*By: Gary Tu

“Work hard and play hard,” is how the students at NYU Shanghai frequently describe themselves. They know they have to work hard to succeed in their courses, but they also want to play, especially sports!

However, the lack of opportunities for sport at NYU Shanghai has been an ongoing frustration. The cancellation of all sports team activities this year due to the pandemic has added to the dilemma. But with the continuing easing of Covid-19 rules and the move to a new campus at Qiantan in the spring, the future opportunities for students wanting to play many sports look much brighter.

On campus at Century Avenue, NYU Shanghai had limited facilities, including one fitness gym, one billiard table, two table tennis tables, and one group-exercise room. All were in the basement. Off-campus, originally, there was sports team training and competitions against other clubs or schools, but this fall no sporting activity was successfully held by the school. It was tough for everyone.

The staff in NYU Shanghai’s athletic department are aware of students’ concerns about playing sports. Mainly due to the current pandemic situation, sports activities outside school are difficult to organize. “The Board of Education issued a guideline that does not recommend schools in Shanghai to organize extracurricular activities,” said Nicole Wu, administrator of the athletics program.

“And, given the tense atmosphere of the pandemic this semester, the school decided to focus on ensuring the normal conduct of students’ academic study. Since sports are extracurricular activities, they are put into second place,” Wu said.“We truly understand the problems students are currently facing, but what we can do is only give them some advice on booking courts instead of doing that for them,” she added.

Photo caption: NYU Shanghai coaching staff, with Nicole Wu in the middle.

Organizing off-campus sports opportunities is currently impossible for the athletic department, but it is still trying hard to set up as many events as possible on campus. “We noticed students’ enthusiasm for playing table tennis, so during this semester, we organized a competition for the whole student body. It was very successful,” Wu said.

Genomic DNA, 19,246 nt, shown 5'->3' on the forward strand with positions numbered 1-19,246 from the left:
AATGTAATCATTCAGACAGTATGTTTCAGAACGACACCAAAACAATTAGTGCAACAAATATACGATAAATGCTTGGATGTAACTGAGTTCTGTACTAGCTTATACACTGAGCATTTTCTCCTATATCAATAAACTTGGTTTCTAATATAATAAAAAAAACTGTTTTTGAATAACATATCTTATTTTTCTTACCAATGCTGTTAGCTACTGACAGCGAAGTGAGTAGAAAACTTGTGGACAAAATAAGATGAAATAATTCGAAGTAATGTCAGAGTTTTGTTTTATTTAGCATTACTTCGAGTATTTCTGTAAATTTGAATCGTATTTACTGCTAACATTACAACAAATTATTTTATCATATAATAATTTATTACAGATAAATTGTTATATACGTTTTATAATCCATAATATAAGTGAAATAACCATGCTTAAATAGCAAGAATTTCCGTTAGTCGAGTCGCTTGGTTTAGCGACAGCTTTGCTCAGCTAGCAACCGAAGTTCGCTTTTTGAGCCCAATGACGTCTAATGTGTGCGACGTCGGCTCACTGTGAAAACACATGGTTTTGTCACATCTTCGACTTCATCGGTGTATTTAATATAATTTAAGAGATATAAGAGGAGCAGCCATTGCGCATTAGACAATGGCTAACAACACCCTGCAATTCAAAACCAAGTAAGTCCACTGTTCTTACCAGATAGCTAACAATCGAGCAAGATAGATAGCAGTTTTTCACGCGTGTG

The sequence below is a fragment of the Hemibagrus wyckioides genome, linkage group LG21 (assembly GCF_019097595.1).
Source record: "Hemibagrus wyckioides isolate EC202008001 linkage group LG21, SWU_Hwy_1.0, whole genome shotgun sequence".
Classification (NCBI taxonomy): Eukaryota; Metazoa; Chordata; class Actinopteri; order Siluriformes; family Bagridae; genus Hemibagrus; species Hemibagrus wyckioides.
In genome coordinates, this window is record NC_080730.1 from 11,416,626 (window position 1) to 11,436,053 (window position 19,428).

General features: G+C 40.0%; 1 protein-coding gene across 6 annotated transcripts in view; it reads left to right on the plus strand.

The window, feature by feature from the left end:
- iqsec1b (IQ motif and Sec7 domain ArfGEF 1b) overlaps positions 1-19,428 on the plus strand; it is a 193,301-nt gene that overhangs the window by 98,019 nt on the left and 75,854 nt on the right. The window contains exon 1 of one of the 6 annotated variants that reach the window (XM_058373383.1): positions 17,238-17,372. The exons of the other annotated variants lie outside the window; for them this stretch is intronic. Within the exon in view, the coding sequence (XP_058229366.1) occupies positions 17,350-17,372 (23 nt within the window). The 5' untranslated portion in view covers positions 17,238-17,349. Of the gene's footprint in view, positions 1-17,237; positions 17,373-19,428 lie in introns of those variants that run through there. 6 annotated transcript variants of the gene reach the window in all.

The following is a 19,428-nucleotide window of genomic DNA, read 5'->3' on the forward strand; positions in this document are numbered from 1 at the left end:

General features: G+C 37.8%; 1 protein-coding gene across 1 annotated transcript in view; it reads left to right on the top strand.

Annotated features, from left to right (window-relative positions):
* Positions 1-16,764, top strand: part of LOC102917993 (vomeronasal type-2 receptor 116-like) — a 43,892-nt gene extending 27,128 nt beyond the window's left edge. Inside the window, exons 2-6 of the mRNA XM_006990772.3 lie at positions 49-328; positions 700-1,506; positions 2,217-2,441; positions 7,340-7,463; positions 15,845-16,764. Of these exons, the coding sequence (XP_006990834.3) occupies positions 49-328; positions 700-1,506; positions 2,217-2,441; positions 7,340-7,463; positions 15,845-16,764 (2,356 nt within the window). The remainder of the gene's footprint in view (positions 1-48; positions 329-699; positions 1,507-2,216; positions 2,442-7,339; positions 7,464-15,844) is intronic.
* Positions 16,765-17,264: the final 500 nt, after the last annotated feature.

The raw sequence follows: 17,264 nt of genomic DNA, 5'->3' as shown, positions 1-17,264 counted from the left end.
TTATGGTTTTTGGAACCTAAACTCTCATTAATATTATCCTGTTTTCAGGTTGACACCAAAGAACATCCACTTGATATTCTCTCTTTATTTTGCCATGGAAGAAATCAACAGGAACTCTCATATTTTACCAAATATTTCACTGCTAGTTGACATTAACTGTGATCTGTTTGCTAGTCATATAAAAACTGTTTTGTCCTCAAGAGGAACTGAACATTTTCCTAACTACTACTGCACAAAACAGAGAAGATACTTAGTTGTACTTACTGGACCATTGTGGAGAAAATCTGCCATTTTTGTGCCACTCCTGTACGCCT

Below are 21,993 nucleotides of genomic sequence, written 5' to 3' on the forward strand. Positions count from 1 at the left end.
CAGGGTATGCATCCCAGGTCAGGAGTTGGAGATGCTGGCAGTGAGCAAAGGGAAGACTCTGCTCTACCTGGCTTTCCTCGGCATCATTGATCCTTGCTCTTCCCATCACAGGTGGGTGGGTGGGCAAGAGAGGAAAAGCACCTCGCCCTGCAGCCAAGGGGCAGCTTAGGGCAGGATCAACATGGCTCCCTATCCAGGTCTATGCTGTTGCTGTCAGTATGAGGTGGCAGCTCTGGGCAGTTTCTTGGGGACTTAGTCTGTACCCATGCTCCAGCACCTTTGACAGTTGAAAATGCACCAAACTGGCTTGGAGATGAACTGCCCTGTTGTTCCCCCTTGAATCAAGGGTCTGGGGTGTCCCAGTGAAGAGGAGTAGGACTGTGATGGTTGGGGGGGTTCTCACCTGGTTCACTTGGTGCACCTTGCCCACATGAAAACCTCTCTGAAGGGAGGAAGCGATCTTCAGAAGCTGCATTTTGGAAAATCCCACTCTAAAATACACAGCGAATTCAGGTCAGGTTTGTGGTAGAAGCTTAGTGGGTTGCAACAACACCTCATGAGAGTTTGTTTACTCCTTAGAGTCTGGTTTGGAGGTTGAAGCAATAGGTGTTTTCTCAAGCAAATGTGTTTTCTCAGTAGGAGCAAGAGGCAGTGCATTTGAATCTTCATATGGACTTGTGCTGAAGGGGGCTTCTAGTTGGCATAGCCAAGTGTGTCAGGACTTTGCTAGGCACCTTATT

Jeremy Liu, the fitness program coordinator, pointed to a “fitness challenge” organized in the gym which attracted 30 to 40 students. It involved five challenges: push-ups, pull-ups, flat support, single-leg balance, and squatting. “Also, we provided one-on-one training and group conditioning for students in the gym. They can easily make appointments on Engage,” Liu said.

Fortunately, as NYU Shanghai is moving to Qiantan Campus in the spring semester, the athletic department is sure that the situation will be improved. Nicole Wu and Jeremy Liu are keen to point out that the fitness gym on the new campus will be three times larger than the current one. Two indoor sporting areas in the basement will have three full-size basketball courts, catering to fans of basketball, volleyball, and badminton. Three ping pong tables, two locker rooms, and a bigger group exercise room will be added.

However, if students want to play soccer or tennis, they will still need to go off-campus just as they did in the past. The high expense and great difficulty in booking an off-campus sporting venue have been a perennial cause of student concern. “

I always have to book one to two weeks in advance to get a certain court at a certain time,” said Vicky Yao, who organized five soccer games outside the school during the 2022 fall semester. “And the courts are very expensive. For a seven-a-side court, it costs 1400 yuan every two hours. Shared with each person, the court fee alone will be 70-100 yuan, not to mention the travel fare. All up, it usually costs a student over one hundred to play a game.”

Photo caption: Students gather to play soccer outside school, with Vicky Yao third from left in the back row.

Another concern of students is the difficulty in finding partners to play with, especially during midterms and finals. “I only know seven to eight students who play badminton. If most of them are unavailable, we can’t play that week,” said Mason An.

Bruce Zhang, another badminton lover, highlighted his worries.“Sometimes, I have to book a court many days in advance without knowing whether the game can be successfully organized. If it can’t, the money will be wasted.”

The athletics department staff are aware of the problems and plan to act in the future to solve them, as Nicole Wu outlined. “Qiantan Sports Park is next to our new campus with real grass soccer fields and outdoor tennis courts,” she said. “I have visited these fields and the quality is quite good. Thus, we will probably cooperate with the sports park in the future and rent their fields for some soccer or tennis activities.

“Of course, if students want to play sports that are not available on campus and the school has enough resources, including budget and staff supervision, our athletic department will surely negotiate with the venues to help them get access for free. “I believe that with sports activities being organized, more and more students will be attracted, so the difficulty of finding partners will also be solved,” Wu said.

Students like Bruce Zhang hold high expectations for the future. “Although the sports atmosphere in our school is still relatively light now, I believe after moving to the new campus, with increasing athletic facilities and sports opportunities, more and more students will get the chance to do sports,” he said. “Gradually a sporting atmosphere, even a sports culture, can be created.”